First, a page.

60/60 continuing to divide V8 Supercars paddock
Drivers remain split over the merits of the 60/60 Super Sprint format that has caused its share of chaos since being introduced this season.
Holden Racing Team driver James Courtney spoke out against the format on SpeedcafeTV earlier this week, stating that the 60/60 makes Saturdays “really, really grubby and messy”.
The criticism followed a particularly incident-packed third running of the format at Hidden Valley last month.
The double-file restart procedure remains one of the most contentious issues, particularly for those such as Erebus Motosport’s Maro Engel that have experienced the process from back in the pack.
“The restart procedure isn’t great,” said the German, who set the fourth fastest time in practice on Friday.
“I’ve been down the back and its hard to judge when the leader goes.
“In my opinion there should be a flag like there is in any other category. Basically you are trying second guess when the leader is going. There has been contact in the past.”
David Reynolds, who crossed the line first in the opening half of the last Super Sprint race at Darwin in June before his race was ruined in the second half, is a surprising supporter of the Super Sprint.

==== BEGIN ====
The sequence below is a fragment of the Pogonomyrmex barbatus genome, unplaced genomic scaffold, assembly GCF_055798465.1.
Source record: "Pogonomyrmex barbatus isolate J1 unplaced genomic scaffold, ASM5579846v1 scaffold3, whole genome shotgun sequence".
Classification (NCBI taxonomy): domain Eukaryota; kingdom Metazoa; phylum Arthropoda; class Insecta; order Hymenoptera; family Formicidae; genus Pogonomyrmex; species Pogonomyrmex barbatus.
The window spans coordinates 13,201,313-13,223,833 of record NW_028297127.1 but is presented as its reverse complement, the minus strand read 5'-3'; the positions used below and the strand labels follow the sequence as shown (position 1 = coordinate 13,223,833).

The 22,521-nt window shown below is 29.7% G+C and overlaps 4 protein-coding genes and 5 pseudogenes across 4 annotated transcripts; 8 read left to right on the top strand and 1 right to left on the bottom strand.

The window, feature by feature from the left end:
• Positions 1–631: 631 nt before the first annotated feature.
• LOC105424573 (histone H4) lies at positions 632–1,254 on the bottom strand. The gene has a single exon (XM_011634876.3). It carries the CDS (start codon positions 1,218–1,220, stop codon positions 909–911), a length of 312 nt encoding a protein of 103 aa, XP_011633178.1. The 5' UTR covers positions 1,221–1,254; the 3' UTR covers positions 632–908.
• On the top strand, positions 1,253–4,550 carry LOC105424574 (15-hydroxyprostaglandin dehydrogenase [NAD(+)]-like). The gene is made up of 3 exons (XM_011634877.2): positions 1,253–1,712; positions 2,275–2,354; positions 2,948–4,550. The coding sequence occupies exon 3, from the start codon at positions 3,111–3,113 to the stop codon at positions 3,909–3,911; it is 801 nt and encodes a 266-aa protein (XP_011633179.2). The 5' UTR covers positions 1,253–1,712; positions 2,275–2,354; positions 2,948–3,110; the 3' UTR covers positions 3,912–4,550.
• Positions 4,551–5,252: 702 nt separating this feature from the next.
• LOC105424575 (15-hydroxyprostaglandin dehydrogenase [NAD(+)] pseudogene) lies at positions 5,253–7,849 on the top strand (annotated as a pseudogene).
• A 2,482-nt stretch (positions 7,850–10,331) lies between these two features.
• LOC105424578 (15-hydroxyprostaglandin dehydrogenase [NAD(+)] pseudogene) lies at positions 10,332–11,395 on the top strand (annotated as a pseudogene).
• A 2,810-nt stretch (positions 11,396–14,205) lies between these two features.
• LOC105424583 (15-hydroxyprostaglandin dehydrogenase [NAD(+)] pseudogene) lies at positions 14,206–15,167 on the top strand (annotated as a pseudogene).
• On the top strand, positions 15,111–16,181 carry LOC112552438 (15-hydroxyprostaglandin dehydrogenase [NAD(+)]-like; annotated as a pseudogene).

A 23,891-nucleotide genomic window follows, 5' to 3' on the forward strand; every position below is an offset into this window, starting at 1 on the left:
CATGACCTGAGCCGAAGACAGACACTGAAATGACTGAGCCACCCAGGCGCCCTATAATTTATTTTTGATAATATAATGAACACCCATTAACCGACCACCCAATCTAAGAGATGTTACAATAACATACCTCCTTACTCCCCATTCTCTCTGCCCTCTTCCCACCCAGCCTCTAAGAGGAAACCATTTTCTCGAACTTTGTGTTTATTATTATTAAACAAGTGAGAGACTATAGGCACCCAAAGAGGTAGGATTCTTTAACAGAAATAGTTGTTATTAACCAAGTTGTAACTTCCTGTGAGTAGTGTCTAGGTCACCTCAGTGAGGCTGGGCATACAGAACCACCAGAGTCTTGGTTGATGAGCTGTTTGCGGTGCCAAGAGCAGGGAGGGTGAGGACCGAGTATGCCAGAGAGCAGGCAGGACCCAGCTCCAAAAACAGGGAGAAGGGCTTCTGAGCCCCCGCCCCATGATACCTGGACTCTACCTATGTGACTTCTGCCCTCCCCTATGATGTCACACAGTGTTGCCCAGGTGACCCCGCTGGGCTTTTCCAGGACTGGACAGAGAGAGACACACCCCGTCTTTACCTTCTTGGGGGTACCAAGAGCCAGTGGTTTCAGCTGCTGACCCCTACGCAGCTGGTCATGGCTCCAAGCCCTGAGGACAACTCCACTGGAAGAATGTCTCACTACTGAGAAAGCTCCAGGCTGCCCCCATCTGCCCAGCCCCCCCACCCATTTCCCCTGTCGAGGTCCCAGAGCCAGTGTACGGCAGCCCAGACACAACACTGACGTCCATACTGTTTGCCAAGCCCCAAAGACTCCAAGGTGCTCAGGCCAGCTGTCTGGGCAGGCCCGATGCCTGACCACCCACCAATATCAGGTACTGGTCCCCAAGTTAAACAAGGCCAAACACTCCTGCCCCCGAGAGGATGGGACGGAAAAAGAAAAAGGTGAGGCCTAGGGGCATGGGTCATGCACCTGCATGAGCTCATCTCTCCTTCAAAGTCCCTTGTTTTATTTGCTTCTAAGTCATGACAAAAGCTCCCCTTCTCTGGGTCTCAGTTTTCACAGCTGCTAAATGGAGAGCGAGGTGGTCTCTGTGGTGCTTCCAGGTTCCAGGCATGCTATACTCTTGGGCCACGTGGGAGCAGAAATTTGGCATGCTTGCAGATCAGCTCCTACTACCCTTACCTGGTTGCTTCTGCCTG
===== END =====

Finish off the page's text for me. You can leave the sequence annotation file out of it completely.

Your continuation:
“I support the concept. But I think for the first part of the 60 there should be some small reward for a race,” Reynolds said.
“We do a race and then basically start again. It’s a bit silly because you get nothing. I ‘won’ a race in Darwin (and) we need some sort of reward system.”
Erebus driver Lee Holdsworth is a fan but warns there could be a lot of drama firing into the fast Turn 1 right-hander at Queensland Raceway.
“I think at most tracks its been pretty exciting and good for the fans. I think this track there could be a bit of mayhem at turn one,” Holdsworth said.
“You get caught on that outside line and its just so slippery. With the soft tyres running there will be marbles off line. Whatever works for the crowd I’m happy with it.”
Although also stressing the importance of fan opinion, team-mate Tim Slade said his personal preference is pit stop races.
“I prefer the pit stop races to get the whole team involved and the strategy side of things,” he said.